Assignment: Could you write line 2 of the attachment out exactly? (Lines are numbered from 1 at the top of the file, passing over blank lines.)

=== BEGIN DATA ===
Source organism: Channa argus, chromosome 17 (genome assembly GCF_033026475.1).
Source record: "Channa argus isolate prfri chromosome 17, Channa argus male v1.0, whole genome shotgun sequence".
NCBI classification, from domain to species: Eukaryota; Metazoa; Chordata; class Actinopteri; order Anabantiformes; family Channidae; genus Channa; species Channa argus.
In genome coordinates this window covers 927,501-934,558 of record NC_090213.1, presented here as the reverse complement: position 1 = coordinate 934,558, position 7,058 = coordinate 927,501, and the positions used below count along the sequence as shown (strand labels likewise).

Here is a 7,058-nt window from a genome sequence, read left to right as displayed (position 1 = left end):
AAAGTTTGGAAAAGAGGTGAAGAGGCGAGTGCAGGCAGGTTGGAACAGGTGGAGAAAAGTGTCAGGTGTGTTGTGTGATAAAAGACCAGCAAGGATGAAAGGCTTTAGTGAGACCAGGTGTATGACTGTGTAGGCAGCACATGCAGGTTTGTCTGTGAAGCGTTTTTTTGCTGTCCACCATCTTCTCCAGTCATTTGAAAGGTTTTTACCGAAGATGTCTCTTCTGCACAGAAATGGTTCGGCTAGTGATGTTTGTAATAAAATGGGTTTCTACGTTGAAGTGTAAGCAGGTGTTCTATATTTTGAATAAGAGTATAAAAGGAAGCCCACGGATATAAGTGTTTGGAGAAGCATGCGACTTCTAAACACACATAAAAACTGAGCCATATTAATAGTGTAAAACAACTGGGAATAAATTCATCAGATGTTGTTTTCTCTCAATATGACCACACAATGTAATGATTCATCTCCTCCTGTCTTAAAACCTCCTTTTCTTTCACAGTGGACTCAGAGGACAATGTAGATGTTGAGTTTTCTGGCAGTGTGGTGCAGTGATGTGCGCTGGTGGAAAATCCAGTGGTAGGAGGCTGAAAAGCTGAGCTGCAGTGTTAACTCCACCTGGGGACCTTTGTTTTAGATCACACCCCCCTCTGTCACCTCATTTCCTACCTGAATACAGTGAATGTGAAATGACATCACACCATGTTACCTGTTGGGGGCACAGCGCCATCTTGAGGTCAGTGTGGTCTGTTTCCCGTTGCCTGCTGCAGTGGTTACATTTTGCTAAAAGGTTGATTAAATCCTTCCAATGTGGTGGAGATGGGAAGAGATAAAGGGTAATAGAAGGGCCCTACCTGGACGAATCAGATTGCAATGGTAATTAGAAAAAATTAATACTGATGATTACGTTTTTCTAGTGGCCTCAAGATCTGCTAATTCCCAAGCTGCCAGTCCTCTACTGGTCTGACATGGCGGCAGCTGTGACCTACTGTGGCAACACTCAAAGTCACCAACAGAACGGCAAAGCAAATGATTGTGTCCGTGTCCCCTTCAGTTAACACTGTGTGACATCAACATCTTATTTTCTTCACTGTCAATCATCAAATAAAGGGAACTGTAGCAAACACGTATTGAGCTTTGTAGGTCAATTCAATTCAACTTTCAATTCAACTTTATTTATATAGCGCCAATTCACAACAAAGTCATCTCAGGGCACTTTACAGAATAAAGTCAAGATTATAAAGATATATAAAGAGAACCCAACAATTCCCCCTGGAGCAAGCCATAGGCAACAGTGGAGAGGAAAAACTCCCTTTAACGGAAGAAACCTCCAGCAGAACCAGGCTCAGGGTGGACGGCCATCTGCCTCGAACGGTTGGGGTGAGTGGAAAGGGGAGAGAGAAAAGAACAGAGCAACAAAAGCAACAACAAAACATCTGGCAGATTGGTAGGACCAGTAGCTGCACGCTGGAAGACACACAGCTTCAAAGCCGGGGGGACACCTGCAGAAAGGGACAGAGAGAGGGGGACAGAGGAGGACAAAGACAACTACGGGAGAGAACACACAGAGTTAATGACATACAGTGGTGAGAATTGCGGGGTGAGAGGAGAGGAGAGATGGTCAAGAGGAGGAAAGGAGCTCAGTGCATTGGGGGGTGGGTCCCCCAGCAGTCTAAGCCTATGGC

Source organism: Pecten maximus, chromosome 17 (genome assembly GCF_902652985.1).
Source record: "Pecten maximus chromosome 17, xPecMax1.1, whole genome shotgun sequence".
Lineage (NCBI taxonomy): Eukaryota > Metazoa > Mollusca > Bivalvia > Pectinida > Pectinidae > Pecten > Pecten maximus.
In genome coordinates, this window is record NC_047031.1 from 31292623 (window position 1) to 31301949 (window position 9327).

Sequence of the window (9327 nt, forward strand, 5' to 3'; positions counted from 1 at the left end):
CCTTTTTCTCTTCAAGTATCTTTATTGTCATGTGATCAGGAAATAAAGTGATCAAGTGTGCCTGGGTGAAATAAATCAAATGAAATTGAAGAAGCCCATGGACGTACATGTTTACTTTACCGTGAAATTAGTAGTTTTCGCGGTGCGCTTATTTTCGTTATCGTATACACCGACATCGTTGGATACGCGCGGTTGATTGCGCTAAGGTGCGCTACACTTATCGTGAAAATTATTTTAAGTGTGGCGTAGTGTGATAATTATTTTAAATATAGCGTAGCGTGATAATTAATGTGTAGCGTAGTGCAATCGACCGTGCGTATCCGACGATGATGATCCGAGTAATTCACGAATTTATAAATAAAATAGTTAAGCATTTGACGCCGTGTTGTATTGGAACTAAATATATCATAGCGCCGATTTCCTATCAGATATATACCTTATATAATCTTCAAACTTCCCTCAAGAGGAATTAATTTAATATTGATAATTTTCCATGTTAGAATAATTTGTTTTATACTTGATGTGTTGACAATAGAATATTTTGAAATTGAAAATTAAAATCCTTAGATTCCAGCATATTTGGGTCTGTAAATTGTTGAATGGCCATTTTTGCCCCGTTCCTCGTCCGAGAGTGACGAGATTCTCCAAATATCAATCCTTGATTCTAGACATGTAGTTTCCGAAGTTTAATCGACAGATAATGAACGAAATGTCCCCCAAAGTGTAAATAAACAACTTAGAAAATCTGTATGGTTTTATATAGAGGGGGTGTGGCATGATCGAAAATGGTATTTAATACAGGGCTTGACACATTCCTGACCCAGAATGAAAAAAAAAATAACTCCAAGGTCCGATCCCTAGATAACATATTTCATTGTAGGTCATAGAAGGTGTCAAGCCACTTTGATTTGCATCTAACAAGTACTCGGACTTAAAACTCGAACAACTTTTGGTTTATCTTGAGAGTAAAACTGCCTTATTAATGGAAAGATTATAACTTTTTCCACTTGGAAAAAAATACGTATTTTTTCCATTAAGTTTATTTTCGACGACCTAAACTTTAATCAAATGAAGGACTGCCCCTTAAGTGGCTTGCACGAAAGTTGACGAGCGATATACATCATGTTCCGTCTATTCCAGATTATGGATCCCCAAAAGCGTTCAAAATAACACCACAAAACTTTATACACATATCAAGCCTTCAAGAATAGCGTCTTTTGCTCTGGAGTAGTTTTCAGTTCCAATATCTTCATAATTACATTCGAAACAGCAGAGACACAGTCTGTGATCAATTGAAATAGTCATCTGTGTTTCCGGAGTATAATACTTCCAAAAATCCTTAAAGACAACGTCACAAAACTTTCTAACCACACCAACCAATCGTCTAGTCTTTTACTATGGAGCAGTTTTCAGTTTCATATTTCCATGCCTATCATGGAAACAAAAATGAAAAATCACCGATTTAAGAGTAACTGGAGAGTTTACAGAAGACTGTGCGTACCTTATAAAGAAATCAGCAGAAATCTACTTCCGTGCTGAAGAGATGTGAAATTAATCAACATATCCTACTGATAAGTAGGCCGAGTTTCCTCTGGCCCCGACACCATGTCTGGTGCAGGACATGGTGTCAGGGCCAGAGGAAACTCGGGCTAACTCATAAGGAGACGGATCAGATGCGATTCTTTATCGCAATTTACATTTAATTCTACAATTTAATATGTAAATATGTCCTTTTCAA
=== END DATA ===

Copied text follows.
Source record: "Channa argus isolate prfri chromosome 17, Channa argus male v1.0, whole genome shotgun sequence".